From 2019 until at least mid-2022, Tesla employees used an internal messaging system to share “highly invasive videos and images captured by cameras in customers’ vehicles,” according to a Tesla ex. According to a detailed Reuters report based on interviews with nine employees.
Tesla says its in-vehicle cameras are “designed from the ground up to protect your privacy,” but a Reuters report today says employees can easily access the camera’s output and share it with other employees. It explains that it can be freely shared with members.
Some recordings put Tesla customers in embarrassing situations. A former employee described a video of a man approaching a car naked.
Also shared: crashes and load rage incidents. Another former employee said one crash video of him in 2021 showed a Tesla car speeding through a residential neighborhood and crashing into a child on a bicycle. Children flew in one direction, and bicycles in another. The video spread “like wildfire” through his private one-on-one chats at Tesla’s San Mateo, Calif., office, the former employee said.
“Employees posted pictures of dogs and funny street signs embellished with funny captions and commentary into memes in private group chats.” .
One former employee described the “scandalous stuff” as including “intimate scenes instead of nudity” and “certain laundry, certain sexual health items…and private scenes of life that we really knew.” reported that he saw The car was charging. On the other hand, one “former employee saw nothing wrong with sharing images, but the ability to allow data labelers to view record locations on Google Maps was It was described as a ‘massive invasion of privacy’.”
As noted by Reuters, Tesla’s customer privacy notice states that “camera recordings remain anonymous and are not linked to you or your vehicle.” A former employee of Tesla told Reuters, “The computer programs they used at work could point to the location of the recordings, which could reveal where the Tesla owner lived. “I could see inside people’s garages and private properties,” one former employee told Reuters.
Masked James Bond car shared photo
Reuters also said that German data privacy lawyer Carlo Pilz said that internal sharing of videos and images would not be allowed under European rules if it “has nothing to do with providing a safe and secure vehicle or function.” He said it would be difficult to justify.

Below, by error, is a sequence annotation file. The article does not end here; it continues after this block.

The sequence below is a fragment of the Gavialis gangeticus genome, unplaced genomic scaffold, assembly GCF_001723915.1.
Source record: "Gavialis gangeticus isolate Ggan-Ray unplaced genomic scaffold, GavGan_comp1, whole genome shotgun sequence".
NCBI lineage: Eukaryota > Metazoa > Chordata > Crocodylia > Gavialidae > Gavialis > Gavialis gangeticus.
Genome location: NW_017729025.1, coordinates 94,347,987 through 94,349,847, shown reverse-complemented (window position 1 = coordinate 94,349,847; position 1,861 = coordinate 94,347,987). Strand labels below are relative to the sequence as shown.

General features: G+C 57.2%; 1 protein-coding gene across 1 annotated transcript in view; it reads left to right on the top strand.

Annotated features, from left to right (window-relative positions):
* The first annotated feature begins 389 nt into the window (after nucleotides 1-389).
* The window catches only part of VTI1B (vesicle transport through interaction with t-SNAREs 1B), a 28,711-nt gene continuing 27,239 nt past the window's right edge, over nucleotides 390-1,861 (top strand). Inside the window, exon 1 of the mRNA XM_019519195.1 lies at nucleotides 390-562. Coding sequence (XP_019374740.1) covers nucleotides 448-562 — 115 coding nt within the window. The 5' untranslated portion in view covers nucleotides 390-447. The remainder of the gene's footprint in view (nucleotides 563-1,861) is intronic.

Even Tesla CEO Elon Musk’s garage wasn’t off limits. About three years ago, an employee “shared a video of a unique submersible parked in the garage.” It turned out to be James’s Bond movie car, which Mr. Musk bought at auction in 2013 for $968,000. Either knew the video or knew it was shared,” Reuters wrote.
Employees who label Tesla data “sometimes shared screenshots and marked them up using Adobe Photoshop in private group chats on Mattermost, Tesla’s internal messaging system.” Other employees “add their own marked-up images, jokes, or emojis to keep the conversation going.”
Not sure if sharing stopped
Reuters reports that it has contacted more than 300 former Tesla employees who worked on the company’s self-driving system. More than a dozen people agreed to answer questions on condition of anonymity.
Reuters said it was unable to obtain the shared videos or images that the former employee said he did not have. We also couldn’t determine whether or how widespread the record-sharing that had occurred in some parts of Tesla until last year is still going on. , asking his colleagues or superiors for help, etc. ”
Reuters reported that Tesla executives “cracked down on Mattermost’s alleged sharing of inappropriate images on its public channels as a violation of company policy.”
One practice was discontinued that included video from a parked car. “One former employee also said it appeared that some records were made when the car was parked and turned off. A few years ago, Tesla said that if the owner agreed, the car could be turned off. We were receiving video recordings from the vehicle even when it was on…it has since stopped…doing so,” Reuters wrote.
I contacted Tesla today. I will update this article when I get an answer. Reuters said it had contacted Musk by sending “detailed questions” to Tesla, but had not received a response.